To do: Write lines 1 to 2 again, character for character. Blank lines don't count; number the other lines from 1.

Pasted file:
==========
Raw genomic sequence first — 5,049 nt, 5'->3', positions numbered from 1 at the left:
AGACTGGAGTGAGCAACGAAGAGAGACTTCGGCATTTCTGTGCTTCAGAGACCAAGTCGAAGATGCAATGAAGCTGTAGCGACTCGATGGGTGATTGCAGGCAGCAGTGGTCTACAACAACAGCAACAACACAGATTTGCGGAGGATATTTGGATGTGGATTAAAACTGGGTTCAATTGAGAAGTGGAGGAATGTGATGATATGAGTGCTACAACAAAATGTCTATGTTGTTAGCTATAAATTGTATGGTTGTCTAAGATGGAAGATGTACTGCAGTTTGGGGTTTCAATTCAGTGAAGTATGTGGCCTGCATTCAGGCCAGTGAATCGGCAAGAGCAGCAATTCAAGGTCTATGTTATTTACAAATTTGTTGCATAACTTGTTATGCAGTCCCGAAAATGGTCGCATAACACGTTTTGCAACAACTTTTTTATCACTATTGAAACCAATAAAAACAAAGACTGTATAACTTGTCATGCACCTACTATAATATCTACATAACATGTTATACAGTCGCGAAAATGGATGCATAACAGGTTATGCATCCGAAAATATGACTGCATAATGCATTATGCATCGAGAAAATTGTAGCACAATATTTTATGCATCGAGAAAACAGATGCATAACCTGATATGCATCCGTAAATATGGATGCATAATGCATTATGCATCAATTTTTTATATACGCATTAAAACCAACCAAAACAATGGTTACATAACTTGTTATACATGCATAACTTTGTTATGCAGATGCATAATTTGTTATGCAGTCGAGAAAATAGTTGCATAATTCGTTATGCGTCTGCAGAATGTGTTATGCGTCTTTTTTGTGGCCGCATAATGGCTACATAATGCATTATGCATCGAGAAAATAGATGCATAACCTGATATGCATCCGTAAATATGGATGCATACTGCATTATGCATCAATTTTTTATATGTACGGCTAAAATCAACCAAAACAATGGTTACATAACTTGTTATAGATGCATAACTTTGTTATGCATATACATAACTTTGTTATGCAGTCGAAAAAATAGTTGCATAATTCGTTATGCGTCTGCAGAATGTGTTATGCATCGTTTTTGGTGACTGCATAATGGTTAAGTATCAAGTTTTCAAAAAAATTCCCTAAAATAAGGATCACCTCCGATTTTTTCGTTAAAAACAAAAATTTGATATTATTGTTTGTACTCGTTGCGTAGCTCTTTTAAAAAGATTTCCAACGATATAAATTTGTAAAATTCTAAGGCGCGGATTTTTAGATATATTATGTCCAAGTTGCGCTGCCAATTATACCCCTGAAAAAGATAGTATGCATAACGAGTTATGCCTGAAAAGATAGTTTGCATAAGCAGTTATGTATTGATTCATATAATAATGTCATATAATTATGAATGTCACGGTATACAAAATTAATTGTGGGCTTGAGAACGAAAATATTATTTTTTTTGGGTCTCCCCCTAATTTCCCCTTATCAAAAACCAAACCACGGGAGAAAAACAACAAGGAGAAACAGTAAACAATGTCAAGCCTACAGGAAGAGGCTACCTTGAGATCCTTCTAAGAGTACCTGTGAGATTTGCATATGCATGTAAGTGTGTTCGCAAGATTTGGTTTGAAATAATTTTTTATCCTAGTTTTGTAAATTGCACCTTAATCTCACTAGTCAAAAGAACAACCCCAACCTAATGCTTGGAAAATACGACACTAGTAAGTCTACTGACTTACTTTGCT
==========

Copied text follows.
Raw genomic sequence first — 5,049 nt, 5'->3', positions numbered from 1 at the left:
AGACTGGAGTGAGCAACGAAGAGAGACTTCGGCATTTCTGTGCTTCAGAGACCAAGTCGAAGATGCAATGAAGCTGTAGCGACTCGATGGGTGATTGCAGGCAGCAGTGGTCTACAACAACAGCAACAACACAGATTTGCGGAGGATATTTGGATGTGGATTAAAACTGGGTTCAATTGAGAAGTGGAGGAATGTGATGATATGAGTGCTACAACAAAATGTCTATGTTGTTAGCTATAAATTGTATGGTTGTCTAAGATGGAAGATGTACTGCAGTTTGGGGTTTCAATTCAGTGAAGTATGTGGCCTGCATTCAGGCCAGTGAATCGGCAAGAGCAGCAATTCAAGGTCTATGTTATTTACAAATTTGTTGCATAACTTGTTATGCAGTCCCGAAAATGGTCGCATAACACGTTTTGCAACAACTTTTTTATCACTATTGAAACCAATAAAAACAAAGACTGTATAACTTGTCATGCACCTACTATAATATCTACATAACATGTTATACAGTCGCGAAAATGGATGCATAACAGGTTATGCATCCGAAAATATGACTGCATAATGCATTATGCATCGAGAAAATTGTAGCACAATATTTTATGCATCGAGAAAACAGATGCATAACCTGATATGCATCCGTAAATATGGATGCATAATGCATTATGCATCAATTTTTTATATACGCATTAAAACCAACCAAAACAATGGTTACATAACTTGTTATACATGCATAACTTTGTTATGCAGATGCATAATTTGTTATGCAGTCGAGAAAATAGTTGCATAATTCGTTATGCGTCTGCAGAATGTGTTATGCGTCTTTTTTGTGGCCGCATAATGGCTACATAATGCATTATGCATCGAGAAAATAGATGCATAACCTGATATGCATCCGTAAATATGGATGCATACTGCATTATGCATCAATTTTTTATATGTACGGCTAAAATCAACCAAAACAATGGTTACATAACTTGTTATAGATGCATAACTTTGTTATGCATATACATAACTTTGTTATGCAGTCGAAAAAATAGTTGCATAATTCGTTATGCGTCTGCAGAATGTGTTATGCATCGTTTTTGGTGACTGCATAATGGTTAAGTATCAAGTTTTCAAAAAAATTCCCTAAAATAAGGATCACCTCCGATTTTTTCGTTAAAAACAAAAATTTGATATTATTGTTTGTACTCGTTGCGTAGCTCTTTTAAAAAGATTTCCAACGATATAAATTTGTAAAATTCTAAGGCGCGGATTTTTAGATATATTATGTCCAAGTTGCGCTGCCAATTATACCCCTGAAAAAGATAGTATGCATAACGAGTTATGCCTGAAAAGATAGTTTGCATAAGCAGTTATGTATTGATTCATATAATAATGTCATATAATTATGAATGTCACGGTATACAAAATTAATTGTGGGCTTGAGAACGAAAATATTATTTTTTTTGGGTCTCCCCCTAATTTCCCCTTATCAAAAACCAAACCACGGGAGAAAAACAACAAGGAGAAACAGTAAACAATGTCAAGCCTACAGGAAGAGGCTACCTTGAGATCCTTCTAAGAGTACCTGTGAGATTTGCATATGCATGTAAGTGTGTTCGCAAGATTTGGTTTGAAATAATTTTTTATCCTAGTTTTGTAAATTGCACCTTAATCTCACTAGTCAAAAGAACAACCCCAACCTAATGCTTGGAAAATACGACACTAGTAAGTCTACTGACTTACTTTGCT